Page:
Today we'll look at Singapore Airlines Limited (SGX:C6L) and reflect on its potential as an investment. In particular, we'll consider its Return On Capital Employed (ROCE), as that can give us insight into how profitably the company is able to employ capital in its business.
First, we'll go over how we calculate ROCE. Then we'll compare its ROCE to similar companies. Then we'll determine how its current liabilities are affecting its ROCE.
Understanding Return On Capital Employed (ROCE)
ROCE is a metric for evaluating how much pre-tax income (in percentage terms) a company earns on the capital invested in its business. Generally speaking a higher ROCE is better. Overall, it is a valuable metric that has its flaws. Author Edwin Whiting says to be careful when comparing the ROCE of different businesses, since 'No two businesses are exactly alike.
How Do You Calculate Return On Capital Employed?
Analysts use this formula to calculate return on capital employed:
Return on Capital Employed = Earnings Before Interest and Tax (EBIT) ÷ (Total Assets - Current Liabilities)
Or for Singapore Airlines:
0.045 = S$1.1b ÷ (S$32b - S$8.1b) (Based on the trailing twelve months to June 2019.)
Therefore, Singapore Airlines has an ROCE of 4.5%.
Does Singapore Airlines Have A Good ROCE?
When making comparisons between similar businesses, investors may find ROCE useful. Using our data, Singapore Airlines's ROCE appears to be significantly below the 7.5% average in the Airlines industry. This performance could be negative if sustained, as it suggests the business may underperform its industry. Regardless of how Singapore Airlines stacks up against its industry, its ROCE in absolute terms is quite low (especially compared to a bank account). There are potentially more appealing investments elsewhere.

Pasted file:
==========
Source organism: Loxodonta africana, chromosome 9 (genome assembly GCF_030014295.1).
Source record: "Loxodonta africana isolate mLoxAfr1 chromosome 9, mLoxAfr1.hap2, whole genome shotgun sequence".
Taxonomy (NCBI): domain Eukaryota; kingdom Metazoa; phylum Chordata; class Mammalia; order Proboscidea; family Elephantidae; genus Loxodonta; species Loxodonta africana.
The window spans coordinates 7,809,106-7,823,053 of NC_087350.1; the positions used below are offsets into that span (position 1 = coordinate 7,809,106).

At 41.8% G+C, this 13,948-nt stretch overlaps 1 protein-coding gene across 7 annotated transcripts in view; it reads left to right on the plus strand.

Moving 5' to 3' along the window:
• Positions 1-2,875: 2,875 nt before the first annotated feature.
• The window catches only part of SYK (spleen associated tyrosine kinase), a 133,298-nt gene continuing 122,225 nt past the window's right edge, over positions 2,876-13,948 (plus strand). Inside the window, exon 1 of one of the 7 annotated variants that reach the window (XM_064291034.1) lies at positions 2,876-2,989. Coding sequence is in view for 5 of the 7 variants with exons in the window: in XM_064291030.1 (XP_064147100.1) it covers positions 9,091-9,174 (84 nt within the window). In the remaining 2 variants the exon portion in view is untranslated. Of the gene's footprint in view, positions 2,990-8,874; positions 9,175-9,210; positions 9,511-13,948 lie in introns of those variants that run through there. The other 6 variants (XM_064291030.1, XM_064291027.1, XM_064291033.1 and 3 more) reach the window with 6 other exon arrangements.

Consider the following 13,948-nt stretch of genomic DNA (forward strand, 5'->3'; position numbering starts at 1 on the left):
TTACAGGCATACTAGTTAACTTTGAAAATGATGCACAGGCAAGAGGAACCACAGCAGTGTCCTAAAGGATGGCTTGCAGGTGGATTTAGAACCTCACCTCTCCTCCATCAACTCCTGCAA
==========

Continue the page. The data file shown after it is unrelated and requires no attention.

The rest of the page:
The image below shows how Singapore Airlines's ROCE compares to its industry, and you can click it to see more detail on its past growth.
When considering this metric, keep in mind that it is backwards looking, and not necessarily predictive. ROCE can be misleading for companies in cyclical industries, with returns looking impressive during the boom times, but very weak during the busts. This is because ROCE only looks at one year, instead of considering returns across a whole cycle. Since the future is so important for investors, you should check out our free report on analyst forecasts for Singapore Airlines.
What Are Current Liabilities, And How Do They Affect Singapore Airlines's ROCE?
Current liabilities include invoices, such as supplier payments, short-term debt, or a tax bill, that need to be paid within 12 months. The ROCE equation subtracts current liabilities from capital employed, so a company with a lot of current liabilities appears to have less capital employed, and a higher ROCE than otherwise. To counter this, investors can check if a company has high current liabilities relative to total assets.
Singapore Airlines has total assets of S$32b and current liabilities of S$8.1b. As a result, its current liabilities are equal to approximately 25% of its total assets. With a very reasonable level of current liabilities, so the impact on ROCE is fairly minimal.
What We Can Learn From Singapore Airlines's ROCE
Singapore Airlines has a poor ROCE, and there may be better investment prospects out there. But note: make sure you look for a great company, not just the first idea you come across. So take a peek at this free list of interesting companies with strong recent earnings growth (and a P/E ratio below 20).
If you are like me, then you will not want to miss this free list of growing companies that insiders are buying.
We aim to bring you long-term focused research analysis driven by fundamental data. Note that our analysis may not factor in the latest price-sensitive company announcements or qualitative material.
If you spot an error that warrants correction, please contact the editor at firstname.lastname@example.org. This article by Simply Wall St is general in nature. It does not constitute a recommendation to buy or sell any stock, and does not take account of your objectives, or your financial situation. Simply Wall St has no position in the stocks mentioned. Thank you for reading.